Chapter 2 - Managing biosecurity risk: human health

The formal consultation process on the draft legislation closed on 24 October 2012. All the submissions made as part of the initial phase of the consultation were considered and where appropriate amendments were made to the draft legislation.

The Biosecurity Bill 2012 and the Inspector-General of Biosecurity Bill were introduced into Parliament on 28 November 2012.

The second chapter of the Biosecurity Bill is one of four chapters that relate to human health provisions of the Bill.

Page last updated: 20 February 2013

Key points

  • The new legislation will allow for the continued management of human health risks at Australia’s borders.
  • Human health risks will be managed using a Human Biosecurity Control Order.
  • There is a broad range of measures that may be used to respond to the threat of serious communicable diseases, which are called Listed Human Diseases.
  • The Minister of Health has powers to prevent, manage, and respond to outbreaks of a Listed Human Disease.

  • Full chapter

    The full second chapter of the Biosecurity Bill 2012 can be downloaded below.
    Biosecurity Bill 2012, Chapter 2 - Managing biosecurity risks: human health (PDF 268 KB)
    Biosecurity Bill 2012, Chapter 2 - Managing biosecurity risks: human health (Word 308 KB)

    Summary

    Overview

    Chapter 2 of the Biosecurity Bill 2012 (the Bill) reflects our current understanding of the spread, diagnosis and treatment of disease.

    Similar to the Quarantine Act 1908 the Biosecurity Bill identifies the pests and communicable diseases that pose the most serious risk to public health in Australia and provides powers to prevent the entry, emergence, establishment and spread of these Listed Human Diseases.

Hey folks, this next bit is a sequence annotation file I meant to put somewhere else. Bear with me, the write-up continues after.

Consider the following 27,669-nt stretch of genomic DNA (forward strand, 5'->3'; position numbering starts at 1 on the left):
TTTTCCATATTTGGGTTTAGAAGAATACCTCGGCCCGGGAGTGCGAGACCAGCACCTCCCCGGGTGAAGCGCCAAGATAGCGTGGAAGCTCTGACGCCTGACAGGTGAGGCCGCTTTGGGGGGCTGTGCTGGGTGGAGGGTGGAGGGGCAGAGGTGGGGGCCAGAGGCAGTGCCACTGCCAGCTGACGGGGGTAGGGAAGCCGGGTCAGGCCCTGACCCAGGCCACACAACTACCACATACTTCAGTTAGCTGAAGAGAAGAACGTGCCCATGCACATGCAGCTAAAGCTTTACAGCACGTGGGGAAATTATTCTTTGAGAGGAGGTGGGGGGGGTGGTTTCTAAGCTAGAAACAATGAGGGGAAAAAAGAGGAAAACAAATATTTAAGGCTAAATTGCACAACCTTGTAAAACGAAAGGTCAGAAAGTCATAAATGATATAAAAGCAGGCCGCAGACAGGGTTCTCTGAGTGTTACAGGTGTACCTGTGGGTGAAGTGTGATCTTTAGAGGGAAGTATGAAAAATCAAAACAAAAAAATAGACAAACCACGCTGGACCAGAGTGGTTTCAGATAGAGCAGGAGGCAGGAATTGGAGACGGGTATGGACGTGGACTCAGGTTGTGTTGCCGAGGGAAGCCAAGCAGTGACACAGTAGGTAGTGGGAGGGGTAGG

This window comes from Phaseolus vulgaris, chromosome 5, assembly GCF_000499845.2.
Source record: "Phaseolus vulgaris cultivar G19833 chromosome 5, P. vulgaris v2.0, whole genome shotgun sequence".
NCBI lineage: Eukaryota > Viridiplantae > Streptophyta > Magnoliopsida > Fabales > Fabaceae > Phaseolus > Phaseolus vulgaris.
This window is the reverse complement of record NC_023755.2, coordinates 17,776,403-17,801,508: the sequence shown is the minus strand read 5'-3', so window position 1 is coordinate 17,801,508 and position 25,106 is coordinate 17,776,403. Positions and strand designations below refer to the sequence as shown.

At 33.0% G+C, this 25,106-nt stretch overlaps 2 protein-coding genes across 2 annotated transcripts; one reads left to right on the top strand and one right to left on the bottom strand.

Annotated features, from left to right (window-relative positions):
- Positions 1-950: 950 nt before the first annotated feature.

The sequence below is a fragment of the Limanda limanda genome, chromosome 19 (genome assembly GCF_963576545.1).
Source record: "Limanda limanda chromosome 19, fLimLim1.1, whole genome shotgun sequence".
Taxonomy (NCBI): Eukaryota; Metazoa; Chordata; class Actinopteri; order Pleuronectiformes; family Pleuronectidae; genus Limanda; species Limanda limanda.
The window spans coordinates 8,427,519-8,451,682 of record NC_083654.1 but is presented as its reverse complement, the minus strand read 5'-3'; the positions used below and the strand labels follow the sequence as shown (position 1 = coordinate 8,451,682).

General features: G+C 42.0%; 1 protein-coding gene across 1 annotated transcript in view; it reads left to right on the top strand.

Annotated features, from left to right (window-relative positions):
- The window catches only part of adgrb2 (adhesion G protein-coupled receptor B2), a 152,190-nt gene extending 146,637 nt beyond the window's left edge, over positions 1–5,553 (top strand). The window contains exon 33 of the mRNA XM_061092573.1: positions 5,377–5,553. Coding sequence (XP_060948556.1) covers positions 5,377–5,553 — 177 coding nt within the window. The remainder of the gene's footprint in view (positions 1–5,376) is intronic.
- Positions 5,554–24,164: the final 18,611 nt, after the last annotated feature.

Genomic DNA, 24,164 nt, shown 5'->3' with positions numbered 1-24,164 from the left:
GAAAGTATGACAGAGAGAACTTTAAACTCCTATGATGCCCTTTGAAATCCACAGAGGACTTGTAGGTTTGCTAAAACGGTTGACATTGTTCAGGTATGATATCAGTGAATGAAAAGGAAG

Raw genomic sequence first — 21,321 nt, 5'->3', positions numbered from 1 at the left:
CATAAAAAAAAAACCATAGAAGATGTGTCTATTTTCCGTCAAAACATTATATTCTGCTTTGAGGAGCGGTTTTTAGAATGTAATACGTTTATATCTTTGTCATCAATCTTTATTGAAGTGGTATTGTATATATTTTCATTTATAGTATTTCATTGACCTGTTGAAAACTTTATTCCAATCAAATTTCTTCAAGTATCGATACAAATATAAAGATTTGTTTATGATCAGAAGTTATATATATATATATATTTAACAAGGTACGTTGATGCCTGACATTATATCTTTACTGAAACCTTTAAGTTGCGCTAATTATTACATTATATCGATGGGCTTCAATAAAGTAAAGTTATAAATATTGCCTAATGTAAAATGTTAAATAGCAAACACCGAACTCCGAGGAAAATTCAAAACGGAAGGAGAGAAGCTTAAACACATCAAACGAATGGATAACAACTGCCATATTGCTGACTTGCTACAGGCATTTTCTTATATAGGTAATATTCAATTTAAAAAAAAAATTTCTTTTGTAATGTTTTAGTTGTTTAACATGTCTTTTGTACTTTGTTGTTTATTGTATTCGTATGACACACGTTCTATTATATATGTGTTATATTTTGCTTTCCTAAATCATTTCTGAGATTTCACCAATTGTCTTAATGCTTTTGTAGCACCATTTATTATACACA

Human biosecurity

    In order to prevent the entry of Listed Human Diseases into Australia, the Biosecurity Bill will continue to set requirements for incoming international vessels, aircraft and passengers. This may include: a requirement for incoming passengers to provide information about where they have travelled or to make declarations about their health status; that incoming aircraft are free from exotic insects that may carry disease; and for screening of passengers arriving in Australia from a country where there is a known outbreak of a Listed Human Disease.

    Human biosecurity control orders

    If an ill individual is identified at Australia’s borders, biosecurity officers will be able to ask questions to determine if the individual has a sign or symptom of a Listed Human Disease, or has been exposed to a Listed Human Disease. If the officer believes that an individual may be infected, they will be placed under a Human Biosecurity Control Order and biosecurity measures applied, which must be undertaken by the ill individual.